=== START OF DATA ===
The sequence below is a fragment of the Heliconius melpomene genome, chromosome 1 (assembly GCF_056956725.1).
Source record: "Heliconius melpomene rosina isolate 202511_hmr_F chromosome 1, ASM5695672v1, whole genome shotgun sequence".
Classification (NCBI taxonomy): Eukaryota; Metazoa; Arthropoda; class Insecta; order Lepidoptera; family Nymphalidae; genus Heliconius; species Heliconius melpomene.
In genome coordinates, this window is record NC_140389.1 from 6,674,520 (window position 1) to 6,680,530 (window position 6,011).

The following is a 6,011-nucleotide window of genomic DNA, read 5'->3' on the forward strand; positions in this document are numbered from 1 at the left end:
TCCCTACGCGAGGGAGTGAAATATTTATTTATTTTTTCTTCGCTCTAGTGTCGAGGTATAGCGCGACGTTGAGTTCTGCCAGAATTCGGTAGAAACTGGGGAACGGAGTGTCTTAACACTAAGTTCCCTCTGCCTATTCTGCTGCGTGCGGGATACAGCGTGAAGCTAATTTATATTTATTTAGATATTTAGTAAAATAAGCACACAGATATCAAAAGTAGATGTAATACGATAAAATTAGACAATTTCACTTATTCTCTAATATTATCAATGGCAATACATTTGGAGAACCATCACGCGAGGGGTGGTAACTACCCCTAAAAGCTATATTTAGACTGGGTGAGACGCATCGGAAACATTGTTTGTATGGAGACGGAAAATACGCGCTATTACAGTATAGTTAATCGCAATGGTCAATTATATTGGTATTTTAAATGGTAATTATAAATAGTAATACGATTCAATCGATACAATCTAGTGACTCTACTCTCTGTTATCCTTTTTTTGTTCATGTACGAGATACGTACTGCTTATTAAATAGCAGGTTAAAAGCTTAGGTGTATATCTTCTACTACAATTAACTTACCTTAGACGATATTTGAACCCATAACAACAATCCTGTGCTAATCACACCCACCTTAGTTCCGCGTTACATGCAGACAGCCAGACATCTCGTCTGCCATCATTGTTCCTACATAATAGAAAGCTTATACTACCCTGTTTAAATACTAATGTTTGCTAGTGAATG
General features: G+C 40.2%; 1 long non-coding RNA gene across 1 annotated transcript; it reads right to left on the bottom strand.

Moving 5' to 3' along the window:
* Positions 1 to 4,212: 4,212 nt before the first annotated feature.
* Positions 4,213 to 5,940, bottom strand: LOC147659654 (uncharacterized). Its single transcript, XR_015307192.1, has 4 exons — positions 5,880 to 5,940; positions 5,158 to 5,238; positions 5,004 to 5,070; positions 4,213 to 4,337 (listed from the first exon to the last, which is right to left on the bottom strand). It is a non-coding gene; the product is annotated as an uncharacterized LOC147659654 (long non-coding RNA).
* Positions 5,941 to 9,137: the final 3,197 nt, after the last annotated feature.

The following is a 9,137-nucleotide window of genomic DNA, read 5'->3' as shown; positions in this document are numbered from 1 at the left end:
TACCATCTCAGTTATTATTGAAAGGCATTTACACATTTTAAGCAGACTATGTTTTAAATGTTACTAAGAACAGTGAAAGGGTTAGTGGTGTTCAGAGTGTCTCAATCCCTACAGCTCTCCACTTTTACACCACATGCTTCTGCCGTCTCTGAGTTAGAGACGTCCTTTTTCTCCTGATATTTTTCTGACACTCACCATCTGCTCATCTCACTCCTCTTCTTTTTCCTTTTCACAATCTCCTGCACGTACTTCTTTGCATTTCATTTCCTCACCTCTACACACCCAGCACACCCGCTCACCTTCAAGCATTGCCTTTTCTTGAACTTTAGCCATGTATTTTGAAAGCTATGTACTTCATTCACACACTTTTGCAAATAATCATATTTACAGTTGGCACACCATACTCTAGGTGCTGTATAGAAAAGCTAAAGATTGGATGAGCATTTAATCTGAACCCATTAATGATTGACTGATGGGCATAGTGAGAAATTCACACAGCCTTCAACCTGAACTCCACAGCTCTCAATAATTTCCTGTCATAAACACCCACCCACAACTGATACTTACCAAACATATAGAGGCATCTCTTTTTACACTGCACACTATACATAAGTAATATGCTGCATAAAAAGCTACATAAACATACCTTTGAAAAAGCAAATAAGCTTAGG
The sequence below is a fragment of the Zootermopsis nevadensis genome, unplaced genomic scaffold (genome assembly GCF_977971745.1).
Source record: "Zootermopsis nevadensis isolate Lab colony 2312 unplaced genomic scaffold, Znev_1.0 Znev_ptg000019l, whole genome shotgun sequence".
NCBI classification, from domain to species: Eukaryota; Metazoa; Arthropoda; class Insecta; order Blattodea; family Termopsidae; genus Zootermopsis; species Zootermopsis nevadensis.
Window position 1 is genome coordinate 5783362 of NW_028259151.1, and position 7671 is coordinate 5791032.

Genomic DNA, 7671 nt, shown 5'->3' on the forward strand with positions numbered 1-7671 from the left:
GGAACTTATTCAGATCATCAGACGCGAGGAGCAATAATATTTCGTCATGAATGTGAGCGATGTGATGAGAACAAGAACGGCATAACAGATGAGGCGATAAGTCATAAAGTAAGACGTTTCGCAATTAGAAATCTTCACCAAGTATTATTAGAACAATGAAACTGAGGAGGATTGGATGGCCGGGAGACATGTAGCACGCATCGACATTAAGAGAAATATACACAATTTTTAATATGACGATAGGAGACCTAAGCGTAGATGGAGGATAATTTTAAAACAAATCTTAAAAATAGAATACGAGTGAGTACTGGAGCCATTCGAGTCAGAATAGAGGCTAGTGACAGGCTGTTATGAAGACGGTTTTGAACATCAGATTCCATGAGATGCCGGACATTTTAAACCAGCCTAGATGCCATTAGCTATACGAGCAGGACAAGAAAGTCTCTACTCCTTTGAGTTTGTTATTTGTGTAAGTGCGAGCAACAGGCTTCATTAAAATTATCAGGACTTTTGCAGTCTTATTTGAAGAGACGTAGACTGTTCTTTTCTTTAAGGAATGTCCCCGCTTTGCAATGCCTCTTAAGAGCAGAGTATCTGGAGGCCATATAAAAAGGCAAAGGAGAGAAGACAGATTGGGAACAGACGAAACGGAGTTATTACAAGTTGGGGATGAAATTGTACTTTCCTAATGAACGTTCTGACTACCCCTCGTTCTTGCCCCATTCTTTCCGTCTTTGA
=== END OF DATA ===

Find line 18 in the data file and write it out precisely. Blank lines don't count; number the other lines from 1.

Genomic DNA, 7671 nt, shown 5'->3' on the forward strand with positions numbered 1-7671 from the left: